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(c) 2011 Christiana Lambert

(c) 2011 Christiana Lambert

Early in the spring when we made plans to take Sherman’s 88-year-old mother to see the Colorado Rockies play for her Mother’s Day gift, we looked for a game day when the weather would suit Goldilocks—you know, not too cold or too hot, but just right. Our choice of Tuesday night June 11—so reasonable sounding when some snow and cool temps made May games so chilly—turned out to be about a week late. That day Denver hit a new record for June 11: 100 degrees.

Ugh, right? Luckily our seats in the shade kept us from roasting. However, they also afforded us a view of smoke that had drifted north from a couple brand new fires north of Colorado Springs. So while we were reasonably comfortable at the game we could see that the drying winds were nobody’s friend, especially for those whose homes were about to go up in flames (as of this writing at least 360 homes are no more).

At least while we were out at the ballgame, the air quality was still OK for older people, such as my mother-in-law, and younger people with asthma, such as my son and me.

Here we go again, I thought. Even before the pervasive campfire smell reached our neighborhoods about an hour north of the still raging destruction, I conceded to taking my running workout inside. Although I distracted myself by carrying a lightweight Playaway “book” that read to me of happenings on a cool and wet shoreline in Great Britain, the changing orange tint of the sky outside reminded me that the heat and dry winds were worsening the battles our neighbors to the south were fighting. This air quality might not be good for me, but at least I can retreat to my own safe home.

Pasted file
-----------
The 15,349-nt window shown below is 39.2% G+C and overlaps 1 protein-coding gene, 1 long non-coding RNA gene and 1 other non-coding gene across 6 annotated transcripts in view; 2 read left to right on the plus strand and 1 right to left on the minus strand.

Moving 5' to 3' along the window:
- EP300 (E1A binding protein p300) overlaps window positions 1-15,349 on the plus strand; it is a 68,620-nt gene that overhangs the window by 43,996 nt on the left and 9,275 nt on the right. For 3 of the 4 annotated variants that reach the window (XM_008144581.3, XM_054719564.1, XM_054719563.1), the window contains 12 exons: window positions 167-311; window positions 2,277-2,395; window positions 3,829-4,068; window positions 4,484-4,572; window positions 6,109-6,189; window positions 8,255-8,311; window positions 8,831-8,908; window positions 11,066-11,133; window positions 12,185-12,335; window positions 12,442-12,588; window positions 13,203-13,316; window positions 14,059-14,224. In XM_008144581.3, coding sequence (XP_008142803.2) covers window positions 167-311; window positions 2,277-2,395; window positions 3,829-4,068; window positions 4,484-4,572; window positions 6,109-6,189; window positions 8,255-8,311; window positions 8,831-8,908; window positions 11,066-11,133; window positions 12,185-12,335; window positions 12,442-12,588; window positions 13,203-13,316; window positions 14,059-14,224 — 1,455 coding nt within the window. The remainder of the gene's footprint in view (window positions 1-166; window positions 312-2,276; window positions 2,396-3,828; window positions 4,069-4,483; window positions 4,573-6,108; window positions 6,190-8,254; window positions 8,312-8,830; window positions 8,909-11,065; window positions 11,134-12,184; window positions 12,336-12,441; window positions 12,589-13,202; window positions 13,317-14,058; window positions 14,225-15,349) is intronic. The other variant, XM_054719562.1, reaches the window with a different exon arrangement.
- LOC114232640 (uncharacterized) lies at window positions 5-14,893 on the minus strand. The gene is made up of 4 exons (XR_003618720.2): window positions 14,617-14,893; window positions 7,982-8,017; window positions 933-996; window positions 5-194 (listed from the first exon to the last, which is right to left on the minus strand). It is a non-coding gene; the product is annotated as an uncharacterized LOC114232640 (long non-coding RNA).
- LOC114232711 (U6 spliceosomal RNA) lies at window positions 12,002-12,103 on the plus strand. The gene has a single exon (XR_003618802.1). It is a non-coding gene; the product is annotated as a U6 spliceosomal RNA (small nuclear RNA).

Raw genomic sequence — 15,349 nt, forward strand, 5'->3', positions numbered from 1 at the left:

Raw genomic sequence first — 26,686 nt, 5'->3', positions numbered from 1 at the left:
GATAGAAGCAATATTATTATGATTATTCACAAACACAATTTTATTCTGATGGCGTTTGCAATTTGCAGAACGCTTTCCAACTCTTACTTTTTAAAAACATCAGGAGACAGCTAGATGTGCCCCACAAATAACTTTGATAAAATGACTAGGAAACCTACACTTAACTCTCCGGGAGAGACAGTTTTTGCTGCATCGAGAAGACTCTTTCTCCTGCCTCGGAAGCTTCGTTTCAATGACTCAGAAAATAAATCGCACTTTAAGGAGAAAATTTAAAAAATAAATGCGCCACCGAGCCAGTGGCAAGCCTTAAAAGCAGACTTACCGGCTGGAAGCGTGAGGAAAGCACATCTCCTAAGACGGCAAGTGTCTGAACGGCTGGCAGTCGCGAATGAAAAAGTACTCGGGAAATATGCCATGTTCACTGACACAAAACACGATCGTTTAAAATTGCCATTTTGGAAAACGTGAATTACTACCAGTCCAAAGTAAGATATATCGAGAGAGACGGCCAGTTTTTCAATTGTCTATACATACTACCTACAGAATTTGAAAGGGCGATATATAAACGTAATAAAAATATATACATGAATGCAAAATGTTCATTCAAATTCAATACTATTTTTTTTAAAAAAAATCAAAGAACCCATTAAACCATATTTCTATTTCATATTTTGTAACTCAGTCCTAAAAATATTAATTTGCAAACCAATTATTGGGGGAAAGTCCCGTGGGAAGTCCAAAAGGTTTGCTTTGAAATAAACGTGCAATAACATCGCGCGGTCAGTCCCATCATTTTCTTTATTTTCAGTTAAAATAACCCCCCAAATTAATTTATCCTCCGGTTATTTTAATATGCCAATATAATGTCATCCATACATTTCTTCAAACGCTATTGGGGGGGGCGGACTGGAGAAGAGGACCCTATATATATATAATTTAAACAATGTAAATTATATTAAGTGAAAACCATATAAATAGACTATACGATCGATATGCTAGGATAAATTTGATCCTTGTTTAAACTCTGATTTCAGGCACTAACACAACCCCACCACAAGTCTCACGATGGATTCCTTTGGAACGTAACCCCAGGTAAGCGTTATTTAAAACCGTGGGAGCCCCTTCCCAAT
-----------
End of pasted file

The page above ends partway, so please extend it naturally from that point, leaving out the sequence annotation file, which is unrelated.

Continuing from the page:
Up here in Denver the smoke puts a damper on our outside activities, but where the fires burn, everyday life is changing forever for many, including their animals. My friend who lives on land south of the area says she is playing Dr. Dolittle; in addition to sheltering many more big dogs than usual in her kennel, she is taking care of bunnies, horses, mini-donkeys, llamas, goats, chickens, cats, and salamanders.

So tired of this constant dryness and knowing that our forests and prairies are not safe places for homes. Though forecasters have given out warnings all winter and spring about the fire risks, it’s still hard to face the worst. The arrival of summer is supposed to bring active times outside for people and their animals, but evacuating property is not the sort of activity anyone anticipated with joy—nor is returning to see what is gone.